During the 90’s when everyone was embracing grunge and “alternative” music, I hated it. Rock was everywhere and it just turned me off. In 1991, I began working at Cameron’s that, at the time, was owned by a guy who loved 40’s, 50’s and 60’s pop and jazz singers like Bobby Darin, Ella Fitzgerald, Dinah Washington, and Ray Charles. There were hundreds of CDs at the store of all this stuff. I was so excited to hear all this “new” music. There was more to life than rock!
One of the CDs that was in heavy rotation in Cameron’s was a Capital Records compilation of Irving Berlin songs featuring this crazy song called “You’re Just In Love.” It starts out soft with just a string bass and then the voice of Kay Starr drifts in. “I hear music and there’s no one there. I smell blossoms and the trees are bare. All day long, I seem to walk on air. I wonder why.” The song continues to build adding more instrumetation until Kay starts singing a duet with herself. “You don’t need analyzing. It’s not so surprising that you feel strange but nice. Your heart goes pitter patter. I know what’s the matter because I’ve been there once or twice.” I remember standing behind the jewelry counter in the center of the store back during my days of Levi jeans and birkenstocks and thinking that I had died and gone to heaven when I heard Kay Starr singing this song. It ends with her bellowing over a full orchestra with lots of horns: “There is nothing you can take to relieve that pleasant ache. You’re not sick. You’re just in love!”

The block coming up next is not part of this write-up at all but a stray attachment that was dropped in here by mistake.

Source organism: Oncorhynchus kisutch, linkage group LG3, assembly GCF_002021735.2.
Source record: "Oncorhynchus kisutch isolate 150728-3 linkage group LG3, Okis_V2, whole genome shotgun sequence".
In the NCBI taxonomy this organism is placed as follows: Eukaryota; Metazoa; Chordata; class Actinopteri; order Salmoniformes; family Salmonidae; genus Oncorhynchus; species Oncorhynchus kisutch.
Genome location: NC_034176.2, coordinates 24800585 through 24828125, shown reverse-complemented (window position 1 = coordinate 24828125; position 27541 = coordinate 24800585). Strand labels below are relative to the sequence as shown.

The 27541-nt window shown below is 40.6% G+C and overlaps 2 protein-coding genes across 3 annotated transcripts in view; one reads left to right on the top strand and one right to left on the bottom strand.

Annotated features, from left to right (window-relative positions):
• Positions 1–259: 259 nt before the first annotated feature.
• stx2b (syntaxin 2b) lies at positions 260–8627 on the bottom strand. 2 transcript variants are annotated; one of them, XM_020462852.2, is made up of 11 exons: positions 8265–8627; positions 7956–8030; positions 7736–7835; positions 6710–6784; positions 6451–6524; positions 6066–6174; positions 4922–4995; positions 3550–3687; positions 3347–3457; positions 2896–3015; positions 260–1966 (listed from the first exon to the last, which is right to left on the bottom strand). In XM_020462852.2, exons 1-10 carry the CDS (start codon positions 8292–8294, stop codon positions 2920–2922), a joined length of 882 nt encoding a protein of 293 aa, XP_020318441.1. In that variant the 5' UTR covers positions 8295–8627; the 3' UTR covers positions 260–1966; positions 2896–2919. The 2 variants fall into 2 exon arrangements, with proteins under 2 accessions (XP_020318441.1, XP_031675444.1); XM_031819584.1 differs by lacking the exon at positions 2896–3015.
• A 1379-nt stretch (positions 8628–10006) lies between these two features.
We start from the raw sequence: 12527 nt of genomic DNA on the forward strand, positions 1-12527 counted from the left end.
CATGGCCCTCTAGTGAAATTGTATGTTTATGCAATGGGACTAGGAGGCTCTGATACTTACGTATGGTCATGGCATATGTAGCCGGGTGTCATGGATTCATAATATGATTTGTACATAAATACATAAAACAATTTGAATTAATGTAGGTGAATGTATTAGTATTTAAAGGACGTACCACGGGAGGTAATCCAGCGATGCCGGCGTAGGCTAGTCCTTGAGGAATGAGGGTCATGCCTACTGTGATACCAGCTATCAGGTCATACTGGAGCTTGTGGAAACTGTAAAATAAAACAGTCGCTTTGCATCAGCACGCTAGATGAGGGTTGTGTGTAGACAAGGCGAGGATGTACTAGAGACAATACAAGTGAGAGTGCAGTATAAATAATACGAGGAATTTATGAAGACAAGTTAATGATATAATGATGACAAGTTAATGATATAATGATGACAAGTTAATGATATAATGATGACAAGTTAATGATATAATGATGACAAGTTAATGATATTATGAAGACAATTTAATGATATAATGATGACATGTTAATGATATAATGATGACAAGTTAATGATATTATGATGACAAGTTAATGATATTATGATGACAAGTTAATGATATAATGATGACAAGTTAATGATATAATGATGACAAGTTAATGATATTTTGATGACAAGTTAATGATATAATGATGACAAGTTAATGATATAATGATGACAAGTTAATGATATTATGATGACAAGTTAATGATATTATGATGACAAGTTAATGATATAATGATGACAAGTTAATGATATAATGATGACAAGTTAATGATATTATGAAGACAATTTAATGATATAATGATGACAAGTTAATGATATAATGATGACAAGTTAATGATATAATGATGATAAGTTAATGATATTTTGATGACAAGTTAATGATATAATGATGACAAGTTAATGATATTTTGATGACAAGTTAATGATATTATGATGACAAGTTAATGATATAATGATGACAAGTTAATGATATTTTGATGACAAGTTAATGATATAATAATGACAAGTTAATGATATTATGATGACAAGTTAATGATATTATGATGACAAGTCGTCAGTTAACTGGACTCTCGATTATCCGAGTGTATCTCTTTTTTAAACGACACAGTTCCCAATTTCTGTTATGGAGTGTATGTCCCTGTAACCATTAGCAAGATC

A few years ago, I complained to Bill that we didn’t have enough Kay Starr records at WXYC. That quickly changed, but we still don’t have Kay’s version of “You’re Just In Love.” Otherwise, I’d probably play it every week. Last Friday, I read one the record reviews that I had written for one of the half dozen Kay Starr albums we have at WXYC. I had forgotten that she developed her vocal talent by singing to the family chickens when she was little. Her mother entered her in a local radio station talent contest, which led to a fifteen-minute radio show on which she sang hillbilly tunes and pop songs. At the age of fifteen, she started singing with Joe Venuti’s orchestra. She sang for Glenn Miller’s orchestra after Marion Hutton was out sick. She even ended up replacing Lena Horne in Charlie Barnett’s orchestra. She was considered a great “white” influence in the early R&B genre. In the 50s, she signed with Capitol Records where she continued to crank out pop hits and even some hillbilly hits. (Her songs with Tennessee Ernie Ford RAWK!) In 1950, she fell in love with Roy Acuff’s “Bonaparte’s Retreat.” She convinced him to write lyrics for the fiddle tune and it became one of her biggest hits.
Last week, I played “It’s A Good Day” by Kay Starr. This week, I won’t be playing any Kay Starr as I will be out of town. But Tim (who covered my show a couple weeks ago) will be covering my shift. He’s really good.